The COVID-19 pandemic shifted energy consumption from commercial to residential buildings, since most of the population was staying at home due to the lockdowns. The Urban Green Council has conducted a detailed analysis of how energy consumption behaved at the height of the pandemic, which was published in April 2022.
Each year, NYC buildings over 25,000 sq.ft. are required to benchmark their energy consumption under Local Law 84 of 2009, and this data must be submitted by May 1 of the following year. Energy consumption data for 2020 was submitted in May 2021, and data for 2021 is being submitted in May 2022. These benchmarking reports provide a detailed picture of how COVID-19 affected energy consumption in NYC.
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In general, New Yorkers were spending more time at home and less time in the office, and there was significant migration between neighborhoods and out of the city. Building benchmarking data does not include occupancy, but the Urban Green Council could analyze population movements indirectly based on water consumption changes.
NYC Energy Consumption During the Pandemic
Based on building benchmarking data gathered during 2020, the Urban Green Council reached the following findings:
- Overall site energy use decreased by 9%.
- CO2 emissions decreased by 7%.
- Office site energy use decreased by 14%
- Hotel site energy use decreased by 23%
- Multifamily site energy use increased by 2%
- Multifamily electricity use decreased by -3.6%
Since energy usage decreased by a higher percentage than carbon emissions, the Urban Green Council concluded that the electricity supply became more polluting. The 1,032 MW Indian Point Energy Center Unit 2 (nuclear reactor) was shut down in April 2020, and its capacity was replaced mostly with gas-fired generation.
Multifamily buildings increased the energy usage while decreasing their electricity consumption, which indicates an increased consumption of fossil fuels. The Urban Green Council points out that most boroughs actually increased their electric power consumption, while Manhattan had a drop of -7.8%. When electricity consumption in all boroughs is averaged, the result is -3.6%.
Building Energy Consumption and Emissions in NYC Over Time
The NYC power supply became more polluting during 2020, but the long-term result has been favorable. According to benchmarking data gathered between 2010 and 2020, buildings covered by LL84 have decreased their energy consumption by -12.7%, while their emissions have decreased by -28.3%. Emissions have decreased by a larger percentage than energy consumption, which indicates that buildings are not only using less energy, but also switching to cleaner sources.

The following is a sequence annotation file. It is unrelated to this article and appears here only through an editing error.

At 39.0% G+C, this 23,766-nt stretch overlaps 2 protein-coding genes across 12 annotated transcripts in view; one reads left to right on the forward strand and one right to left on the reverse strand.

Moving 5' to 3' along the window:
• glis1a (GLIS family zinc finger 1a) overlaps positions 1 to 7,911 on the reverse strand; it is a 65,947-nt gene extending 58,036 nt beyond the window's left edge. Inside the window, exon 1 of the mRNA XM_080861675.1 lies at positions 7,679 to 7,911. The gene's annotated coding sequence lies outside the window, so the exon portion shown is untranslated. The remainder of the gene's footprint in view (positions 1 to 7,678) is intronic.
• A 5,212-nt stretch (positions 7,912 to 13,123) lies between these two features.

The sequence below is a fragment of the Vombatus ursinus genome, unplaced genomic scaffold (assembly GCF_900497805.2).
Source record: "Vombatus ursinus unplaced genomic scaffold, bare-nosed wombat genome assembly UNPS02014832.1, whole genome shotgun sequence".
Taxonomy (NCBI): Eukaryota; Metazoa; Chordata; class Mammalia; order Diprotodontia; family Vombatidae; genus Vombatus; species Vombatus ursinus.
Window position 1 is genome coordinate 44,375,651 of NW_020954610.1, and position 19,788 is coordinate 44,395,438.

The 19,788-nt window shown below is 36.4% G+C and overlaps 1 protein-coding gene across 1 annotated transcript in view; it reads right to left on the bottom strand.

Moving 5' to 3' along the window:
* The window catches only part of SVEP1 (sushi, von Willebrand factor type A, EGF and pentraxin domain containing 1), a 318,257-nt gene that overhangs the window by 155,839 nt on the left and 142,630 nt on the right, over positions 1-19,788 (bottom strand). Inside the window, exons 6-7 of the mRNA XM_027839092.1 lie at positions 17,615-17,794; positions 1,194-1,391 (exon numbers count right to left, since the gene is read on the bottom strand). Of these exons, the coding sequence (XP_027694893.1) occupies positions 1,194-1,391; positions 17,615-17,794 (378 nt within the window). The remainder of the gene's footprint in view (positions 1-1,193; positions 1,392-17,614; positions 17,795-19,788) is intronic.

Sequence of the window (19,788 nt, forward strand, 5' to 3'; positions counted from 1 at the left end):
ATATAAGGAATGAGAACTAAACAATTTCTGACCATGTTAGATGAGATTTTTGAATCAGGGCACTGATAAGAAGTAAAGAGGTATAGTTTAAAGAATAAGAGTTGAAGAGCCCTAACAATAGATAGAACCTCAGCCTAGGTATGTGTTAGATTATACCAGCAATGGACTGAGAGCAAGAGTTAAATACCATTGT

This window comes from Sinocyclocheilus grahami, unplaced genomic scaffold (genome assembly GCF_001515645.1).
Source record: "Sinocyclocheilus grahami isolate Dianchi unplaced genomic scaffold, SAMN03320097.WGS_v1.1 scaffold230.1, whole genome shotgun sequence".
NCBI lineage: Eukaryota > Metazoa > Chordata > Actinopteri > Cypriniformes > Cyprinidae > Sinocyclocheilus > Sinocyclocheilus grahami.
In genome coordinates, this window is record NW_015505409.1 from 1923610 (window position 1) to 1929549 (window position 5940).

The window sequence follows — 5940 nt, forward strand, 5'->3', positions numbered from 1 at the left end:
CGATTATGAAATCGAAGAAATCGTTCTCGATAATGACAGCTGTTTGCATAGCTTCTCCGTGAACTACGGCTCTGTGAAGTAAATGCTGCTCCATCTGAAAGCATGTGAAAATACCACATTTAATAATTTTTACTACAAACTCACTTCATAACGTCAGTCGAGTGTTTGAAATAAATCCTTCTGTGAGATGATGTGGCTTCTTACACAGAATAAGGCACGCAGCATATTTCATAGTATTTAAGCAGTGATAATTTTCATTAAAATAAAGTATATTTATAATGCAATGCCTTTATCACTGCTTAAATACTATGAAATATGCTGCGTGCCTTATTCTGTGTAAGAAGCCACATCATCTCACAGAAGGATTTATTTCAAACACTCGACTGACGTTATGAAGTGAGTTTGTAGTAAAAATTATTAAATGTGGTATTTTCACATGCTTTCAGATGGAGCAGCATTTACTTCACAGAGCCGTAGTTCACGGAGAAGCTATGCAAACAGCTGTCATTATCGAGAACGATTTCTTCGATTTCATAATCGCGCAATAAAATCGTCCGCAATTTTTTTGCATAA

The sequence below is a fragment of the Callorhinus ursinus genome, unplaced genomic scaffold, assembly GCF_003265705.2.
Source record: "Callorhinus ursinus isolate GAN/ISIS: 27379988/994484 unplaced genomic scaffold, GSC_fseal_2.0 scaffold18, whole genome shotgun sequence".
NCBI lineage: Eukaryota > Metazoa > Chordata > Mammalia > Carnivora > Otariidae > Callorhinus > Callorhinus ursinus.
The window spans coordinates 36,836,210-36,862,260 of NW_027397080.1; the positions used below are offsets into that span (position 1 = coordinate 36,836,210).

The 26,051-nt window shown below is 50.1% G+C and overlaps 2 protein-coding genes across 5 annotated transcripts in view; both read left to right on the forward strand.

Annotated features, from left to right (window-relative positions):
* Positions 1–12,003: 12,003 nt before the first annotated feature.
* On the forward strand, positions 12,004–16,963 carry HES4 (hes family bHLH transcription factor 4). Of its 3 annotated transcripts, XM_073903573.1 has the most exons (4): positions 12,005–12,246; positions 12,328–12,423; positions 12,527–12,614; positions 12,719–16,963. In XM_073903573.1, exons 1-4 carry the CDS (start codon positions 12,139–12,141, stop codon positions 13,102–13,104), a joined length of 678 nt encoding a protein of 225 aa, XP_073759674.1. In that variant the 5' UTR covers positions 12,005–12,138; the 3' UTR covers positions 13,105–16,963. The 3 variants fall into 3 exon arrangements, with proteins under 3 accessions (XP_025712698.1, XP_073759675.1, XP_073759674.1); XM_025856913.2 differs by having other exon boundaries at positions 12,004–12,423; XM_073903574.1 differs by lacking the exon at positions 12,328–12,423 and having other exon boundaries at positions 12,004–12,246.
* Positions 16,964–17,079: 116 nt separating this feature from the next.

The decrease in office consumption can be explained by having a large part of the population working from home. A large number of devices were left off during weeks or even months, including office equipment and lighting systems. The energy consumption of HVAC systems also decreased significantly due to low occupancy.
- Offices reduced their total energy consumption by 14%, and electricity consumption in particular decreased by 16%.
- The decrease in office occupancy was even higher than the drop in consumption. Based on water usage, the Urban Green Council estimated a decrease of at least 36% year-over-year, and as much as 60% in some Manhattan office buildings.
The Urban Green Council also observed an 8% decrease in citywide electricity consumption, and power demand during spring dropped by more than 1,000 MW. Weekdays tend to have a higher power demand than weekends, but consumption became similar for all seven days of the week during spring 2020.
Power Consumption in Multifamily Buildings During the Pandemic: By Borough
As mentioned above, the multifamily sector had an overall drop of -3.6% in electricity consumption, but this figure can be misleading. Manhattan was the only borough that experienced a drop, while multifamily buildings in other boroughs were actually using more electricity:
- Bronx: +3.5%
- Brooklyn: +1.1%
- Manhattan: -7.8%
- Queens: +0.4%
- Staten Island: +4.9%
The city comptroller reported that New Yorkers in areas with median incomes over $110,000 were 4.6 times more likely to leave NYC during the pandemic. This can explain why Manhattan had a drop in electricity consumption (residents leaving NYC), while other boroughs had an increase (residents staying at home).
Many NYC buildings increased their ENERGY STAR scores during 2020, and their building energy grades under Local Law 33 of 2018 also improved as a result. However, the Urban Green Council concluded that these scores don’t account for the occupancy drop in many buildings.